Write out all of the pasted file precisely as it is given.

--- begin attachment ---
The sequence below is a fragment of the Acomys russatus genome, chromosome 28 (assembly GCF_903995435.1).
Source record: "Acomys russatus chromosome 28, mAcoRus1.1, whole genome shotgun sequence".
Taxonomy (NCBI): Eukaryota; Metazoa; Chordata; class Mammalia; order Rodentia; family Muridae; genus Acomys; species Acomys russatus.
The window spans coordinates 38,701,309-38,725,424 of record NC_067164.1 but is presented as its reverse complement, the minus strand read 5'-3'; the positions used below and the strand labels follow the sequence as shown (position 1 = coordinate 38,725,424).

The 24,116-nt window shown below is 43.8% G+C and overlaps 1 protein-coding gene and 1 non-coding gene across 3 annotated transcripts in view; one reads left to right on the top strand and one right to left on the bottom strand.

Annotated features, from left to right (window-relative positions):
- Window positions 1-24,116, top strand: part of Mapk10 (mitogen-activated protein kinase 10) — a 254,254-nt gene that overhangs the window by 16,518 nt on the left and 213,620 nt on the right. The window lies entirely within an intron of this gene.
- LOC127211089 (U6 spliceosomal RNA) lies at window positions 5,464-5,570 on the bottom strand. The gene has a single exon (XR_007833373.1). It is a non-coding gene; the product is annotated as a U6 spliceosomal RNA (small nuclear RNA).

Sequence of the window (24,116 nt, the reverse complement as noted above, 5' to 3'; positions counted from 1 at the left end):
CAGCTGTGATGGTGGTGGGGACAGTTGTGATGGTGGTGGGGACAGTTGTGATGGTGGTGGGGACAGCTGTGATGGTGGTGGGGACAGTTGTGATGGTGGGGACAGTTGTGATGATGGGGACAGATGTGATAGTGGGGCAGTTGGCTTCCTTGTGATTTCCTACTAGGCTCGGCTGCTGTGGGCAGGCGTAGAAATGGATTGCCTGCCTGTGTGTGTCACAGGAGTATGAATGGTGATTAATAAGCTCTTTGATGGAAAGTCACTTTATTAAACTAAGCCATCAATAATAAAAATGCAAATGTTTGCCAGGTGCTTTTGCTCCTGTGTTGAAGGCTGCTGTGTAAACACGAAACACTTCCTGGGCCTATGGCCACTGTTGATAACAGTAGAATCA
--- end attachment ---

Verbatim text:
The sequence below is a fragment of the Acomys russatus genome, chromosome 28 (assembly GCF_903995435.1).
Source record: "Acomys russatus chromosome 28, mAcoRus1.1, whole genome shotgun sequence".
Taxonomy (NCBI): Eukaryota; Metazoa; Chordata; class Mammalia; order Rodentia; family Muridae; genus Acomys; species Acomys russatus.
The window spans coordinates 38,701,309-38,725,424 of record NC_067164.1 but is presented as its reverse complement, the minus strand read 5'-3'; the positions used below and the strand labels follow the sequence as shown (position 1 = coordinate 38,725,424).

The 24,116-nt window shown below is 43.8% G+C and overlaps 1 protein-coding gene and 1 non-coding gene across 3 annotated transcripts in view; one reads left to right on the top strand and one right to left on the bottom strand.

Annotated features, from left to right (window-relative positions):
- Window positions 1-24,116, top strand: part of Mapk10 (mitogen-activated protein kinase 10) — a 254,254-nt gene that overhangs the window by 16,518 nt on the left and 213,620 nt on the right. The window lies entirely within an intron of this gene.
- LOC127211089 (U6 spliceosomal RNA) lies at window positions 5,464-5,570 on the bottom strand. The gene has a single exon (XR_007833373.1). It is a non-coding gene; the product is annotated as a U6 spliceosomal RNA (small nuclear RNA).

Sequence of the window (24,116 nt, the reverse complement as noted above, 5' to 3'; positions counted from 1 at the left end):
CAGCTGTGATGGTGGTGGGGACAGTTGTGATGGTGGTGGGGACAGTTGTGATGGTGGTGGGGACAGCTGTGATGGTGGTGGGGACAGTTGTGATGGTGGGGACAGTTGTGATGATGGGGACAGATGTGATAGTGGGGCAGTTGGCTTCCTTGTGATTTCCTACTAGGCTCGGCTGCTGTGGGCAGGCGTAGAAATGGATTGCCTGCCTGTGTGTGTCACAGGAGTATGAATGGTGATTAATAAGCTCTTTGATGGAAAGTCACTTTATTAAACTAAGCCATCAATAATAAAAATGCAAATGTTTGCCAGGTGCTTTTGCTCCTGTGTTGAAGGCTGCTGTGTAAACACGAAACACTTCCTGGGCCTATGGCCACTGTTGATAACAGTAGAATCA